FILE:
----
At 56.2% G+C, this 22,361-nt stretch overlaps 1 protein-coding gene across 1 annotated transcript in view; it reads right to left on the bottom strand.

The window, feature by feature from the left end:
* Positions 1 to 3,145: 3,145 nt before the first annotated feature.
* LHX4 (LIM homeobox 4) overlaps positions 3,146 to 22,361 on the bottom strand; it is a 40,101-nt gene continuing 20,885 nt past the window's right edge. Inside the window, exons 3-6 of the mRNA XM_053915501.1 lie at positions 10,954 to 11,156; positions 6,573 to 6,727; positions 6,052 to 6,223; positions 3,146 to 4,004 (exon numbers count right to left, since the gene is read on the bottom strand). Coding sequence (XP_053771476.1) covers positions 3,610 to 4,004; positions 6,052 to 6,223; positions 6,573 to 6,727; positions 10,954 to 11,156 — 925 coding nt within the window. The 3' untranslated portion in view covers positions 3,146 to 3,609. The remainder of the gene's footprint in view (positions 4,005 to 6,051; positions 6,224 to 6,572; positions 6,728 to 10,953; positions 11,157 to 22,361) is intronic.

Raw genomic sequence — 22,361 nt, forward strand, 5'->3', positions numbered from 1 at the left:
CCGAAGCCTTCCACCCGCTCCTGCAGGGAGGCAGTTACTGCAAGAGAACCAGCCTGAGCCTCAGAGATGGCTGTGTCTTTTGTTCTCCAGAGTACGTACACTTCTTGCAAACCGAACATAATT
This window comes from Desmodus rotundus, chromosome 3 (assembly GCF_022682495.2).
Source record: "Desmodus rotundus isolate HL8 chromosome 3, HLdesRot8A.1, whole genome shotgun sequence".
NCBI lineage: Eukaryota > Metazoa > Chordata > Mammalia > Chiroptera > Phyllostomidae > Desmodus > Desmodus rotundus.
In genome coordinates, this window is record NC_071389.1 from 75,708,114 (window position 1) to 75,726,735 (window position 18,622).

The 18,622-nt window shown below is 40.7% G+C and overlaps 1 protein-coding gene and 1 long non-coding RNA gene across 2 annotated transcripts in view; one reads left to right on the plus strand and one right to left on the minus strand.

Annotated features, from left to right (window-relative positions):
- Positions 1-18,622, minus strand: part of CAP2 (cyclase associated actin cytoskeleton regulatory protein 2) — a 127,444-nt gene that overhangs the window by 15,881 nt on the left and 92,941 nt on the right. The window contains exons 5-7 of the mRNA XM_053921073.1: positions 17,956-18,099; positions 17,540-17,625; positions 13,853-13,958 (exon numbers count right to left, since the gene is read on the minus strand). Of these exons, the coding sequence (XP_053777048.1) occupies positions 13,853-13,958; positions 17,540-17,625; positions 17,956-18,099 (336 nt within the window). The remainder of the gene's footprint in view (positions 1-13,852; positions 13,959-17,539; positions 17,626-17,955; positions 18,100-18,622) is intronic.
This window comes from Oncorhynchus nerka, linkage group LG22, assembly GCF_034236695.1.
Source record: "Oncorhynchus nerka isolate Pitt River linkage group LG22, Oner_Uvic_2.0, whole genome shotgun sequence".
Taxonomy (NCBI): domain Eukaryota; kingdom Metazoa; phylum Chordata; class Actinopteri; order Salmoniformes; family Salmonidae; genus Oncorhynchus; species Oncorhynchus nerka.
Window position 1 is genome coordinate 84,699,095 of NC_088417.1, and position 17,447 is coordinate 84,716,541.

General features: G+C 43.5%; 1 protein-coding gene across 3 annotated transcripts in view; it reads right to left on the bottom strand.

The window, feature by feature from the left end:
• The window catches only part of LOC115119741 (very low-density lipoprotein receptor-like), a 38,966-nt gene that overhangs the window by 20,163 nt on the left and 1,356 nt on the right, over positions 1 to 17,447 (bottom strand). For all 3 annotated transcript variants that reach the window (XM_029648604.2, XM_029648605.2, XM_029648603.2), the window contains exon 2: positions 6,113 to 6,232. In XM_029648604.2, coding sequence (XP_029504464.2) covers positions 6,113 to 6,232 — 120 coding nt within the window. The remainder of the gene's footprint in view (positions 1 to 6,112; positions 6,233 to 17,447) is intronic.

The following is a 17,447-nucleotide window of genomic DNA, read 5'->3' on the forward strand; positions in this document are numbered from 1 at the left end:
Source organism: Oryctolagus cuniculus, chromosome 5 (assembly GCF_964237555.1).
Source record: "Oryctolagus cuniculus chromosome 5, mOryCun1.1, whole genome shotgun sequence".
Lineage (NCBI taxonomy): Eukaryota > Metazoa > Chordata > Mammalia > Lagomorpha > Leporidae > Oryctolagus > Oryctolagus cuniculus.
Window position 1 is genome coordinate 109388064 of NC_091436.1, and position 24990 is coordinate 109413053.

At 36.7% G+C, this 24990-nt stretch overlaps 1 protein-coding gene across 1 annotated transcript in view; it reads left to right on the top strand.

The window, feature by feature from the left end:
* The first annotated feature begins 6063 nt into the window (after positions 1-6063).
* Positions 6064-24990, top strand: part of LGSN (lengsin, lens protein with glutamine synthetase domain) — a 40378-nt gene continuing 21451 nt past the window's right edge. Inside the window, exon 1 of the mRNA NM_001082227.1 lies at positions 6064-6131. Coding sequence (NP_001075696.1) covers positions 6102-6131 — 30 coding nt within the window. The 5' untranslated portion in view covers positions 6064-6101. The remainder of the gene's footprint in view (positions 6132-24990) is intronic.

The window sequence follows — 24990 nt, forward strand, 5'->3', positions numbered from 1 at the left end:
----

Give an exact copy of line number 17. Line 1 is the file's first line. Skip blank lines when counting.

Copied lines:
Window position 1 is genome coordinate 84,699,095 of NC_088417.1, and position 17,447 is coordinate 84,716,541.